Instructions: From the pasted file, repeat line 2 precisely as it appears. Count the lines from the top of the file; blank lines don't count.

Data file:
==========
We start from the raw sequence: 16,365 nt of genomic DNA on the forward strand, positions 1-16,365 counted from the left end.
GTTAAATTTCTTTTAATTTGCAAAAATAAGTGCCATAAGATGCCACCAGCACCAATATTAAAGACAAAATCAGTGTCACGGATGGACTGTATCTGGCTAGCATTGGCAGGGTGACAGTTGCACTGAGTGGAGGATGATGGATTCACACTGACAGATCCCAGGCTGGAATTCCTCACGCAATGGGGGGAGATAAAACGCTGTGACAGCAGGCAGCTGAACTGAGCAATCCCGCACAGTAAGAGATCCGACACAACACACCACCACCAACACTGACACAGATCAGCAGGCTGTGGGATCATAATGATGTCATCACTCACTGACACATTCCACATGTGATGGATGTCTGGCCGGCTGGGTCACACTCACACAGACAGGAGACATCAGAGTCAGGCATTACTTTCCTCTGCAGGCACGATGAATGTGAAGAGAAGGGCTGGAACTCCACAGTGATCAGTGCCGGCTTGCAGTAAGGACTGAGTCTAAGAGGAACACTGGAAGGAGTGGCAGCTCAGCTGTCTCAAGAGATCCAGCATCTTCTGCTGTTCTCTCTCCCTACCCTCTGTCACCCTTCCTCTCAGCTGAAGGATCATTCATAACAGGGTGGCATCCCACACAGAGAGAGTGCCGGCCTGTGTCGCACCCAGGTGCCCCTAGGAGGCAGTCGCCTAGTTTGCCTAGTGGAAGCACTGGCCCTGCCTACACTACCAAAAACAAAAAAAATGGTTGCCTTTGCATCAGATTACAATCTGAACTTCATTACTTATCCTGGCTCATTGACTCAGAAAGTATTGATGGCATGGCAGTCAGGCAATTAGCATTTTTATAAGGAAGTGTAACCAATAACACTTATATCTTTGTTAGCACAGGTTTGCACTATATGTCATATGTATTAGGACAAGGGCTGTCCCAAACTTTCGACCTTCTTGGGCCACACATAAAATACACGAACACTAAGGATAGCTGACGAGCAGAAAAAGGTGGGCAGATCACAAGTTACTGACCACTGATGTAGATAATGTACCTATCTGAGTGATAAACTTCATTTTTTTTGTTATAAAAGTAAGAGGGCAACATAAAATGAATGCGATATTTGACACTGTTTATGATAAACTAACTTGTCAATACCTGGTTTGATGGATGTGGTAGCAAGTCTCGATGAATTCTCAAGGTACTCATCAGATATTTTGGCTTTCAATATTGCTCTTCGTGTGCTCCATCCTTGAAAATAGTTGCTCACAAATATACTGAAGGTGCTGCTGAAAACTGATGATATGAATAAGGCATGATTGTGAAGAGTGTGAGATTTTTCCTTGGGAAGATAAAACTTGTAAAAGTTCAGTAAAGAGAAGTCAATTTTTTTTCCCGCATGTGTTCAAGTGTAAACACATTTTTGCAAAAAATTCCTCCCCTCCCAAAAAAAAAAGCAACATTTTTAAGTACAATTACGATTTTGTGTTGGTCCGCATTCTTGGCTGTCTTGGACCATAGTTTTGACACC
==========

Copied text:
GTTAAATTTCTTTTAATTTGCAAAAATAAGTGCCATAAGATGCCACCAGCACCAATATTAAAGACAAAATCAGTGTCACGGATGGACTGTATCTGGCTAGCATTGGCAGGGTGACAGTTGCACTGAGTGGAGGATGATGGATTCACACTGACAGATCCCAGGCTGGAATTCCTCACGCAATGGGGGGAGATAAAACGCTGTGACAGCAGGCAGCTGAACTGAGCAATCCCGCACAGTAAGAGATCCGACACAACACACCACCACCAACACTGACACAGATCAGCAGGCTGTGGGATCATAATGATGTCATCACTCACTGACACATTCCACATGTGATGGATGTCTGGCCGGCTGGGTCACACTCACACAGACAGGAGACATCAGAGTCAGGCATTACTTTCCTCTGCAGGCACGATGAATGTGAAGAGAAGGGCTGGAACTCCACAGTGATCAGTGCCGGCTTGCAGTAAGGACTGAGTCTAAGAGGAACACTGGAAGGAGTGGCAGCTCAGCTGTCTCAAGAGATCCAGCATCTTCTGCTGTTCTCTCTCCCTACCCTCTGTCACCCTTCCTCTCAGCTGAAGGATCATTCATAACAGGGTGGCATCCCACACAGAGAGAGTGCCGGCCTGTGTCGCACCCAGGTGCCCCTAGGAGGCAGTCGCCTAGTTTGCCTAGTGGAAGCACTGGCCCTGCCTACACTACCAAAAACAAAAAAAATGGTTGCCTTTGCATCAGATTACAATCTGAACTTCATTACTTATCCTGGCTCATTGACTCAGAAAGTATTGATGGCATGGCAGTCAGGCAATTAGCATTTTTATAAGGAAGTGTAACCAATAACACTTATATCTTTGTTAGCACAGGTTTGCACTATATGTCATATGTATTAGGACAAGGGCTGTCCCAAACTTTCGACCTTCTTGGGCCACACATAAAATACACGAACACTAAGGATAGCTGACGAGCAGAAAAAGGTGGGCAGATCACAAGTTACTGACCACTGATGTAGATAATGTACCTATCTGAGTGATAAACTTCATTTTTTTTGTTATAAAAGTAAGAGGGCAACATAAAATGAATGCGATATTTGACACTGTTTATGATAAACTAACTTGTCAATACCTGGTTTGATGGATGTGGTAGCAAGTCTCGATGAATTCTCAAGGTACTCATCAGATATTTTGGCTTTCAATATTGCTCTTCGTGTGCTCCATCCTTGAAAATAGTTGCTCACAAATATACTGAAGGTGCTGCTGAAAACTGATGATATGAATAAGGCATGATTGTGAAGAGTGTGAGATTTTTCCTTGGGAAGATAAAACTTGTAAAAGTTCAGTAAAGAGAAGTCAATTTTTTTTCCCGCATGTGTTCAAGTGTAAACACATTTTTGCAAAAAATTCCTCCCCTCCCAAAAAAAAAAGCAACATTTTTAAGTACAATTACGATTTTGTGTTGGTCCGCATTCTTGGCTGTCTTGGACCATAGTTTTGACACC